- Parent’s health. When a parent has a serious health problem or terminal illness, maximizing a child’s time with the parent may make a lot of sense. That parent may not be able to be the one who is “in charge of” the child’s homeschooling, but a family may benefit from time spent together during a special few months or an uncertain year. Of course, the adults need to consider the child’s desires and ability to be in a situation that may feature frequent crises, suffering, and hard times. Still, there may be no substitute for having generous time to love one another when time is not going to be so generous in the long run.
- Child’s physical health. Homeschooling children who have chronic illnesses or serious injuries can make a lot of sense. While public schools do offer homebound instruction, some families find it inflexible and unrealistic, or not enough resources are provided because of a school’s financial limitations. Some families simply switch to homeschooling while their children heal or recover strength. Homebound and homeschooling are distinct and are governed by separate laws; if you plan to homeschool a child for health reasons who was previously receiving homebound instruction, in most states you cannot simply “unofficially slide” from one to the other. You should learn your state’s laws for homeschooling.
- Child’s emotional and mental health. This has been alluded to earlier — a child who is bullied at school or who is refusing to attend school may have emotional challenges that will be helped by getting them out of the school situation. However, there are also other mental health challenges, such as depression, anxiety, and other conditions which may be difficult to treat when a child is in school. Homeschooling allows a family to prioritize emotional health, even over academic achievement.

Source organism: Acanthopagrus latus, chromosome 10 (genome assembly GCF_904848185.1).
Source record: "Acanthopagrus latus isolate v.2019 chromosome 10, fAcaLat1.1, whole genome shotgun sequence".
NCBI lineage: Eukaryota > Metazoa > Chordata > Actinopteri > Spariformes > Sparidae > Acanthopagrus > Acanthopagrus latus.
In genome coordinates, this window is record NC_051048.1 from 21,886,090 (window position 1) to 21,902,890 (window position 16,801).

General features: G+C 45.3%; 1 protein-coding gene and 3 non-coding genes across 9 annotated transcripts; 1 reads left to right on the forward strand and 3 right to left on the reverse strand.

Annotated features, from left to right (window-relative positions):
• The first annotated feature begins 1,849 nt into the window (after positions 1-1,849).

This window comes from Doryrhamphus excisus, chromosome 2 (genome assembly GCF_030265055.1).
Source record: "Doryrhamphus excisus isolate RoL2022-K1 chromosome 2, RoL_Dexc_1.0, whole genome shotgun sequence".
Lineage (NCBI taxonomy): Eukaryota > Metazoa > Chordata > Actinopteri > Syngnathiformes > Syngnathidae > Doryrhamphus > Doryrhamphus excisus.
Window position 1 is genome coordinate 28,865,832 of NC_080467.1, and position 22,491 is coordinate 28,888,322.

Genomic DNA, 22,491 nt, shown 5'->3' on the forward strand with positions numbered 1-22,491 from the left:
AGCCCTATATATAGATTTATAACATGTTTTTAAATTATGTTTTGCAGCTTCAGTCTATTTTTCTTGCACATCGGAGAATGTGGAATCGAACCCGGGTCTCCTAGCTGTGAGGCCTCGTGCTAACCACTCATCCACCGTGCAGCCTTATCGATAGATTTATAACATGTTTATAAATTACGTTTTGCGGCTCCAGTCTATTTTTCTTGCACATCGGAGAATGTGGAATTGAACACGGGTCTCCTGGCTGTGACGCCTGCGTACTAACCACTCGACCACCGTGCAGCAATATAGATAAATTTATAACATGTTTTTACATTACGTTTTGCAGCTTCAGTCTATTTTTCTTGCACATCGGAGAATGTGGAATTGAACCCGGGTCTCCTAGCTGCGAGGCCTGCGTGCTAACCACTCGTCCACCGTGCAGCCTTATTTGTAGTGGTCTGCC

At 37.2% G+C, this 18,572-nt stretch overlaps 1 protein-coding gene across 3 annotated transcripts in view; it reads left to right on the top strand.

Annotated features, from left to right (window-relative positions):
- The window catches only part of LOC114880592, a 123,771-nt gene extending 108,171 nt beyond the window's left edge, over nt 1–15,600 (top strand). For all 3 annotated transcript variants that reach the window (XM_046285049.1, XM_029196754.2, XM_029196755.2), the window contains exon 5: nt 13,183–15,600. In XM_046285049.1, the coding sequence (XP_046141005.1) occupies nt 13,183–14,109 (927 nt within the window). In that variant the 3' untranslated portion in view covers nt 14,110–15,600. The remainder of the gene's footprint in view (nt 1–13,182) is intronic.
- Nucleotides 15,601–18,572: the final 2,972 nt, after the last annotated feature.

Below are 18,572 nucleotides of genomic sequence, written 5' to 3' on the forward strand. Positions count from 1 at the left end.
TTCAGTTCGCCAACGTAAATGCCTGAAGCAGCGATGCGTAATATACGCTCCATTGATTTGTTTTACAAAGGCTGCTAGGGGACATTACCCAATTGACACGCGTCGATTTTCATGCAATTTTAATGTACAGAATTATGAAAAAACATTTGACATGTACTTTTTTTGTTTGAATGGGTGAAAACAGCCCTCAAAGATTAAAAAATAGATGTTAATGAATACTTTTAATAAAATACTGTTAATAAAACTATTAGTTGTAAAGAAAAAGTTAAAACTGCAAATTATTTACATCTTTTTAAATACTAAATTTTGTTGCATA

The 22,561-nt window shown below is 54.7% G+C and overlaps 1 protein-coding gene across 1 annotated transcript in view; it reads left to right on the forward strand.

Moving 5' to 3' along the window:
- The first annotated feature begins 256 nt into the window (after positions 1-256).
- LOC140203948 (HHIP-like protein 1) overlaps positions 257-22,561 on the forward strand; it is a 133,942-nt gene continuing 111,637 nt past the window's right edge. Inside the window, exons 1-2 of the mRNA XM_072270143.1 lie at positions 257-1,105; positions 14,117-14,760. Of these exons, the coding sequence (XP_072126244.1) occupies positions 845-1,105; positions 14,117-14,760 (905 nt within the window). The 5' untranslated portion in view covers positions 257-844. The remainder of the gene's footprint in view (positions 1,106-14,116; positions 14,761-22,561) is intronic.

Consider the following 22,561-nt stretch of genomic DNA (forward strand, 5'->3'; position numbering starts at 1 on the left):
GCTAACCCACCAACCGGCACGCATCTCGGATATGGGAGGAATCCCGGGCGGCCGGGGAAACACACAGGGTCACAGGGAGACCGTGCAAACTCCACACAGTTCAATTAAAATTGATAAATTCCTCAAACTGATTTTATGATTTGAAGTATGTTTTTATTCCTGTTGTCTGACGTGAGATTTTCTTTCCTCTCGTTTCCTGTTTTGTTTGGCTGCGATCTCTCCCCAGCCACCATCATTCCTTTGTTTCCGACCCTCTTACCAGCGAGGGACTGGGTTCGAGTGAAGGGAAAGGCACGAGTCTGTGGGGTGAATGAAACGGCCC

- Reconnection. Related to emotional health, some parents find their children in school are drifting away from valuing family relationships. They spend a lot of time with peers and adults who are not part of the family, and they are busy with friends, homework, or activities — some of which may be positive and some of which may be negative. Parents want an opportunity for their kids to reconnect through generous family time.
- Behavior problems. Related to the need to reconnect, emotional health, and possible peer dependence, some parents want to address a child’s negative behavior that has been occurring in school. It can be difficult for parents to know the full situation around behavior problems they can’t see. Having a child at home can provide valuable information about the root of behavior issues, as well as time to help a child learn to manage. Some parents see that schools are dealing with many children and may take an adversarial role with kids who do not behave as expected. At home, parents may choose to be allies with their children in helping them learn more positive behavior. Some children benefit from extra time to work with therapists or be in an environment that is less stressful and more likely to reinforce positive behavior.